The authors performed a retrospective study of their experience and complication rate while performing outpatient percutaneous transluminal renal artery angioplasty (PTRA) during a 5-year period.
From July 1992 to July 1997, 87 PTRAs were performed. Of these, 62 PTRA procedures were performed on 53 outpatients. In total, 66 arteries were dilated in 62 PTRA sessions using standard, established techniques. During the same period, only 25 PTRAs were performed on inpatients. Angioplasties were performed on those patients with demonstrated renal artery stenosis and poorly controlled hypertension and/or renal failure. Patients chosen for PTRA were picked by a team that included a vascular surgeon, a nephrologist, and a radiologist. Patients who were deemed suitable for an outpatient procedure were recommended by a nephrologist. Radiological input was sought at that time. Specific guidelines were used to select these patients who were otherwise healthy, well-orientated, and able to respond to an emergency situation. None of the subjects had significant risk factors. All were accompanied by an adult for the first 24 hours and all lived no more than an hour's travel time from a hospital. All were stable on discharge and were seen within 24 hours by a nephrologist.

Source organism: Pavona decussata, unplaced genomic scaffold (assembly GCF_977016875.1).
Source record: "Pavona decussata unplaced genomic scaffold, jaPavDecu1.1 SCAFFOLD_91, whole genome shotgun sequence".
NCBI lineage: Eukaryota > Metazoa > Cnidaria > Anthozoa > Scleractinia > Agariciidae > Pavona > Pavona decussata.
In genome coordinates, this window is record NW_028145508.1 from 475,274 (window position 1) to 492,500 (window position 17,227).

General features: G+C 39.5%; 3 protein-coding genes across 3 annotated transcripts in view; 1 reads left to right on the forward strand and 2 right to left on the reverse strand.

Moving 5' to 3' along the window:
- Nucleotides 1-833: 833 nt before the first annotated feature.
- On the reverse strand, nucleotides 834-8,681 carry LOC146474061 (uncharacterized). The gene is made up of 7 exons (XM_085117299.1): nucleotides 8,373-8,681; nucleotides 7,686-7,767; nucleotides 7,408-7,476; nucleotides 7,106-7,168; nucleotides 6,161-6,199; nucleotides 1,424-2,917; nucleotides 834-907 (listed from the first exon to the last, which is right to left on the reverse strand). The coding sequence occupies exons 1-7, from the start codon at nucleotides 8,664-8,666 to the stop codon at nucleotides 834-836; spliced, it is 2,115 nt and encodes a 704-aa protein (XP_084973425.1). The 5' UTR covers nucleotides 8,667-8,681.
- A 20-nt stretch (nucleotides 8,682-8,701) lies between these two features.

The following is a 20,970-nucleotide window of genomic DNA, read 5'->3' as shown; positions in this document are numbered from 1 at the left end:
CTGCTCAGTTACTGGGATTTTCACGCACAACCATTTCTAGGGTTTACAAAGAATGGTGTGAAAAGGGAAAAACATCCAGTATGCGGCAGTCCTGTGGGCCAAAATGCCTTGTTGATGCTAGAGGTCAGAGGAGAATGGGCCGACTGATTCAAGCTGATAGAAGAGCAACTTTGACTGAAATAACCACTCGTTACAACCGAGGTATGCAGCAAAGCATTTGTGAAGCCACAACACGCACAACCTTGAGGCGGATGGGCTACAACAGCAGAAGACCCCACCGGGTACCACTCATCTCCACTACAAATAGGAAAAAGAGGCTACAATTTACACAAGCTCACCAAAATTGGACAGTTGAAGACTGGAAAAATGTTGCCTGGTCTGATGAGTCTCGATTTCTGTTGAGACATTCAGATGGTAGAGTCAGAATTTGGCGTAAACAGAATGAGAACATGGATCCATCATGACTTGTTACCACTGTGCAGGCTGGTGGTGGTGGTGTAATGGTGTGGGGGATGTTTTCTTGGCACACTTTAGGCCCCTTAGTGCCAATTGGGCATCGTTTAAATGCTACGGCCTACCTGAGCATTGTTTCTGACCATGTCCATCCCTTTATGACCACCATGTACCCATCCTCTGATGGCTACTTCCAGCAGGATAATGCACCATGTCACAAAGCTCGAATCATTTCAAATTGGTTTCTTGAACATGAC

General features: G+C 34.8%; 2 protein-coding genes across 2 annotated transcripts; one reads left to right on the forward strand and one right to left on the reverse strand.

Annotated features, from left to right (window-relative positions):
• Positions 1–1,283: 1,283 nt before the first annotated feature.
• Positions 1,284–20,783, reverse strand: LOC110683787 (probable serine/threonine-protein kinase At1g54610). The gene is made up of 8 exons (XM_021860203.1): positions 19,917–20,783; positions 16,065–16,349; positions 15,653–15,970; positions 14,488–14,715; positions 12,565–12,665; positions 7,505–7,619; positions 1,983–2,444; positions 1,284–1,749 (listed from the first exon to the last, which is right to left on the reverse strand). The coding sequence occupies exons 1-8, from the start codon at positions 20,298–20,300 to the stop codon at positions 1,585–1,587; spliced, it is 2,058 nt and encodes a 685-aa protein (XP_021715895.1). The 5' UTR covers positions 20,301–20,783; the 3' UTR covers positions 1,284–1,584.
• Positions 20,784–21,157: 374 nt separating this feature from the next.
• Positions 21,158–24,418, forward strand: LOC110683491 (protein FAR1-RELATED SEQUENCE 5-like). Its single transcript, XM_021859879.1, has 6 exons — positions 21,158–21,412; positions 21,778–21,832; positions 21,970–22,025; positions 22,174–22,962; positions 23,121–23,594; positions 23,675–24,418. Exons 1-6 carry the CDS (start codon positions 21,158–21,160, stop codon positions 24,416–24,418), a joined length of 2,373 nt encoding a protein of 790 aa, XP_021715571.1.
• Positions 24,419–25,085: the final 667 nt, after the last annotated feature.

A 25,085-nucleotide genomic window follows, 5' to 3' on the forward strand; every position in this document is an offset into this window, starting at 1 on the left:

The technical success rate, defined as a residual stenosis on imaging of less than 30% and/or by a pressure gradient of less than 10 mm Hg across the stenosis, was 85%. The early complication rate was 5.6%, including two patients who developed a localized hematoma. In all, four patients were admitted to the hospital rather than being discharged to home after an average of 4.2 hours of observation. The late complication rate was 3% and involved two patients. One patient, who reported pain after balloon deflation, was readmitted 6 hours after discharge with hypotension, and a diagnosis of renal artery rupture was confirmed with computed tomography. Another patient developed peripheral atheroemboli 20 days after the procedure.
Outpatient PTRA can be performed on selected patients. In this study, late complications occurred in only 3% of patients. Early complications were readily recognized in 5.6% of patients, and these patients were admitted for observation after the procedure.